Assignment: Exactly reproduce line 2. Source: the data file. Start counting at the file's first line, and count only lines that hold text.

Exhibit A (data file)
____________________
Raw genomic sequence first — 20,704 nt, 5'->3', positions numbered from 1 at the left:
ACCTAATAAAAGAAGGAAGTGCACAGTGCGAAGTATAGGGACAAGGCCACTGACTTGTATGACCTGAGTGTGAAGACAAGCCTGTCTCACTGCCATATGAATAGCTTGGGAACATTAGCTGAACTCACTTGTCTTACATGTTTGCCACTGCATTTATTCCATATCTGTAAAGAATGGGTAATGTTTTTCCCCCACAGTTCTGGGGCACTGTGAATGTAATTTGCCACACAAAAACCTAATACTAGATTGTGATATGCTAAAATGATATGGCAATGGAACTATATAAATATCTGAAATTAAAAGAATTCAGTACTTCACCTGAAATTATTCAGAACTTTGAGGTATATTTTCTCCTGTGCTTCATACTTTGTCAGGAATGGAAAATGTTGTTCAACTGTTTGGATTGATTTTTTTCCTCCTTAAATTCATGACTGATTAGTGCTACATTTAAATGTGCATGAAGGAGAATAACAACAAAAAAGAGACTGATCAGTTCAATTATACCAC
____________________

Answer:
ACCTAATAAAAGAAGGAAGTGCACAGTGCGAAGTATAGGGACAAGGCCACTGACTTGTATGACCTGAGTGTGAAGACAAGCCTGTCTCACTGCCATATGAATAGCTTGGGAACATTAGCTGAACTCACTTGTCTTACATGTTTGCCACTGCATTTATTCCATATCTGTAAAGAATGGGTAATGTTTTTCCCCCACAGTTCTGGGGCACTGTGAATGTAATTTGCCACACAAAAACCTAATACTAGATTGTGATATGCTAAAATGATATGGCAATGGAACTATATAAATATCTGAAATTAAAAGAATTCAGTACTTCACCTGAAATTATTCAGAACTTTGAGGTATATTTTCTCCTGTGCTTCATACTTTGTCAGGAATGGAAAATGTTGTTCAACTGTTTGGATTGATTTTTTTCCTCCTTAAATTCATGACTGATTAGTGCTACATTTAAATGTGCATGAAGGAGAATAACAACAAAAAAGAGACTGATCAGTTCAATTATACCAC